Back in the saddle, again

I’d only just passed through customs in San Francisco when I heard a page for Kumar Shrestha. Kumar Shrestha, please pick up the blue courtesy phone. First impulse was to go to the Delta counter that had paged him and sit around to wait for him, shouting, Bala du?.

I didn’t. Instead I bought a newspaper and a coffee to pass the three-hour layover.

I was going to need a lot more coffee before I ended my traveling. As we approached Houston, storms prohibited our plane from landing. We circled for half an hour before landing in Corpus Christi to refuel where we sat on the runway for about an hour before taking off again to attempt another landing, which was successful.

I spent the night on the floor on the bottom level of the Houston Intercontinental Airport, where every ten minutes the light rail would zip by, stopping a few meters from where I was sleeping and declare, Next stop, Comfort Inn, which was subsequently repeated in Spanish.

Also in the basement was a group of about fifteen high schoolers from a Christian choir on tour from Kansas.

Besides the steady stream of announcements that lasted into the night, the choir provided added to the already bountiful ambient noise of the airport: elevators binging out the floor numbers, light rail buzzing along, vacuum cleaners droning in the distance, and then a choir singing, He’s got the whole world in his hands, accompanied by no less than five badly strummed guitars.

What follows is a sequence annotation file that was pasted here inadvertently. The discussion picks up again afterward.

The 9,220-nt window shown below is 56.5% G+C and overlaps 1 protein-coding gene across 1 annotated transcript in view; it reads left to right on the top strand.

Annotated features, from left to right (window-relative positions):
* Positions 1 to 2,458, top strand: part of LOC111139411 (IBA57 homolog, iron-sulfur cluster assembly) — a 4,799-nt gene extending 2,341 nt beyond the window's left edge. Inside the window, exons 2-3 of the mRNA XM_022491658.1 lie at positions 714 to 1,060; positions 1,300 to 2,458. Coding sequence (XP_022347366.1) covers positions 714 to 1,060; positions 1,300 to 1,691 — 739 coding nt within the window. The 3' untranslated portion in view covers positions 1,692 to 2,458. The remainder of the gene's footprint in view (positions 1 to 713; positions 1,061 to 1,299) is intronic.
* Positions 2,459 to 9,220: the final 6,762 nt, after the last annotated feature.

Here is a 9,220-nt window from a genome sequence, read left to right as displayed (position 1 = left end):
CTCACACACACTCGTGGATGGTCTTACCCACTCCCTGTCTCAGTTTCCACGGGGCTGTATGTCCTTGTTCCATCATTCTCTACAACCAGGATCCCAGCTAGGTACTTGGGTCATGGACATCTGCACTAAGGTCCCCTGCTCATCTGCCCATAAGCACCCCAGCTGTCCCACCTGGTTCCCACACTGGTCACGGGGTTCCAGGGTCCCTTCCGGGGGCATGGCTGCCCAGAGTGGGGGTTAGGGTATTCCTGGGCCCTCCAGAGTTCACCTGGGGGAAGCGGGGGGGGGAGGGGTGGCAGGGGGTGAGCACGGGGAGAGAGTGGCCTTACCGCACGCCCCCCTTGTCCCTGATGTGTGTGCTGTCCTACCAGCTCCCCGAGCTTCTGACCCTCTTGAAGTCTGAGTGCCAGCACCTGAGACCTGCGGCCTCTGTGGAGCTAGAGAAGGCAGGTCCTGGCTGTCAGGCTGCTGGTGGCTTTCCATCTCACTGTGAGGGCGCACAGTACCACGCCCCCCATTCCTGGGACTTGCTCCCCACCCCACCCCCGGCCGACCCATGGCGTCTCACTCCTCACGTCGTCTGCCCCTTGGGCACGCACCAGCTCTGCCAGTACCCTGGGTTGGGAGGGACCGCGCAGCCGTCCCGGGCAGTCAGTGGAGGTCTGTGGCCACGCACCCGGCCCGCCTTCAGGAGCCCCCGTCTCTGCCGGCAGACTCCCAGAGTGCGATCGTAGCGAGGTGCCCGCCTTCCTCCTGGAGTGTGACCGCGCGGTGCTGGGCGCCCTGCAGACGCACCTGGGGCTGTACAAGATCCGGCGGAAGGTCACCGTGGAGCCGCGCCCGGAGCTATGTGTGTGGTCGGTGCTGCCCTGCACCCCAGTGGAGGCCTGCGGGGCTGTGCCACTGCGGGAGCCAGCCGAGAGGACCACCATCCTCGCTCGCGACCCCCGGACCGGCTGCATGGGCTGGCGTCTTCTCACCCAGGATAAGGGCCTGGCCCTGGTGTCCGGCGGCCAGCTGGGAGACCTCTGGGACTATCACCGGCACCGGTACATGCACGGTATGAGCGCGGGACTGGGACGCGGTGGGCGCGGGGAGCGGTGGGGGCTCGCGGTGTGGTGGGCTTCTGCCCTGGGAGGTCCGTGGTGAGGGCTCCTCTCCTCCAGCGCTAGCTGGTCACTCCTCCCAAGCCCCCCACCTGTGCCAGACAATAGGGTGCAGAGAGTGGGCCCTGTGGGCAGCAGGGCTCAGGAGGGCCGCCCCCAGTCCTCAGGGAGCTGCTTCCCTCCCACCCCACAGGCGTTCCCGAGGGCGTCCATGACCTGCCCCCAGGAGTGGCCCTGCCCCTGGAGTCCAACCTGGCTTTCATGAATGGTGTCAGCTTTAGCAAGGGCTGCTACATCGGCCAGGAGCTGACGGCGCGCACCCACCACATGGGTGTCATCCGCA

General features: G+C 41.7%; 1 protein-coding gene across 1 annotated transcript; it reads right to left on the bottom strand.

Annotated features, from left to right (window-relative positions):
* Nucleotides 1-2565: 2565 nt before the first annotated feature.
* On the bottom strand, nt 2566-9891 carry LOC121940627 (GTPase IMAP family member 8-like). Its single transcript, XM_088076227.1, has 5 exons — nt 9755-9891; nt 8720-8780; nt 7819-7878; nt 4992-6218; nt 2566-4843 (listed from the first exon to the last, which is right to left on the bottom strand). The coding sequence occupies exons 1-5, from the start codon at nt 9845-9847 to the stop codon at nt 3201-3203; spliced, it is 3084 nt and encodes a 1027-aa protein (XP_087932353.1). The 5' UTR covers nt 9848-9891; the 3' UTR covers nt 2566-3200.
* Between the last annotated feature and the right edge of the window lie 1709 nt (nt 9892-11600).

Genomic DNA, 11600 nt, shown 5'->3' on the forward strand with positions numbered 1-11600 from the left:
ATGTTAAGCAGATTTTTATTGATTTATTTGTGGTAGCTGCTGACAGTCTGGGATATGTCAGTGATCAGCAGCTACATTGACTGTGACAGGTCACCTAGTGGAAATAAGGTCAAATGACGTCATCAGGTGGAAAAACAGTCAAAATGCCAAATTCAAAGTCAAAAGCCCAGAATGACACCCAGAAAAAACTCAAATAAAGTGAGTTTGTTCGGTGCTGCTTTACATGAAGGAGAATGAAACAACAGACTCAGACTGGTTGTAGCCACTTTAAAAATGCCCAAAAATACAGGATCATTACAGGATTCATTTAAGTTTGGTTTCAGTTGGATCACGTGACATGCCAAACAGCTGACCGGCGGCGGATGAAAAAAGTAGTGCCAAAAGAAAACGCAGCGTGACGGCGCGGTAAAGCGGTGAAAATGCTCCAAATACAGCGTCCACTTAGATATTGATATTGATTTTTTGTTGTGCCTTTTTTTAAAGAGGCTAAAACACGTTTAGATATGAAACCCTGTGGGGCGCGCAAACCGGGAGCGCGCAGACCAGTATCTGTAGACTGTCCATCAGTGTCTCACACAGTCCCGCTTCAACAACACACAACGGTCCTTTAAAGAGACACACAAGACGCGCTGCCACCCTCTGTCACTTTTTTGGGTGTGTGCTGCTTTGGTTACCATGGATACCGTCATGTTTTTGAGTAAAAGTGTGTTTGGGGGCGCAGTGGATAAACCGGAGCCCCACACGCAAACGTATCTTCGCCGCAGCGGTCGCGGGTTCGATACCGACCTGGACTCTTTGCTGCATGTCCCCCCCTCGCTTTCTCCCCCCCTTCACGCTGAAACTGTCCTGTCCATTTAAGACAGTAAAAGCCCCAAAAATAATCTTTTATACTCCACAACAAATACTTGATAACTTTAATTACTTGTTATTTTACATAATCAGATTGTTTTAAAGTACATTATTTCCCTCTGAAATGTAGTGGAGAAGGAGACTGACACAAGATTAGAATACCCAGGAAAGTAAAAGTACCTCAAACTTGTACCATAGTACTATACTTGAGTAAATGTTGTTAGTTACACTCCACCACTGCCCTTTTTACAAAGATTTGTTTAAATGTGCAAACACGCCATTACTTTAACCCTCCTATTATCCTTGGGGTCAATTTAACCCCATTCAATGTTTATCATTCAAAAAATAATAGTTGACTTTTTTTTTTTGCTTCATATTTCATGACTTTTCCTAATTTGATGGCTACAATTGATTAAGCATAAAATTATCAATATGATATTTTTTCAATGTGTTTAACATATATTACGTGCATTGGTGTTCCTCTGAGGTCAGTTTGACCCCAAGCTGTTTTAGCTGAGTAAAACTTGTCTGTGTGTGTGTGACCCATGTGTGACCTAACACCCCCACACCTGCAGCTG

After 16 months, this was my first night back in my native country.

Back home, I was expecting more strange things. Or maybe just to feel strange, to be confused at my once-and-future home, but I wasn’t. I didn’t weep when I went to the grocery store.

Nothing had really changed since I left. Cars still had four wheels and people were still using cell phones. Whoppee-tah. Maybe I expected too much from the United States. It would have been stupid to expect it to suddenly molt into an entirely different creature over the past 16 months.

It hadn’t. Maybe I’d gotten to a point where I could say, It’s been a year and a half. Going without a burrito for another day isn’t going to kill me.

I missed Mexican food. I missed donut shops with loud groups of retirees hassling the teenagers behind the counter. I missed our newspapers. I missed the public libraries. I missed running into old friends. I missed my photo albums and college radio.

But there’s an equal number of things I’m missing about Nepal, like speaking Nepali or, taking daal bhaat.

I even miss the buses, because a bus is seeing a friend or going someplace new. And nothing’s new in the United States.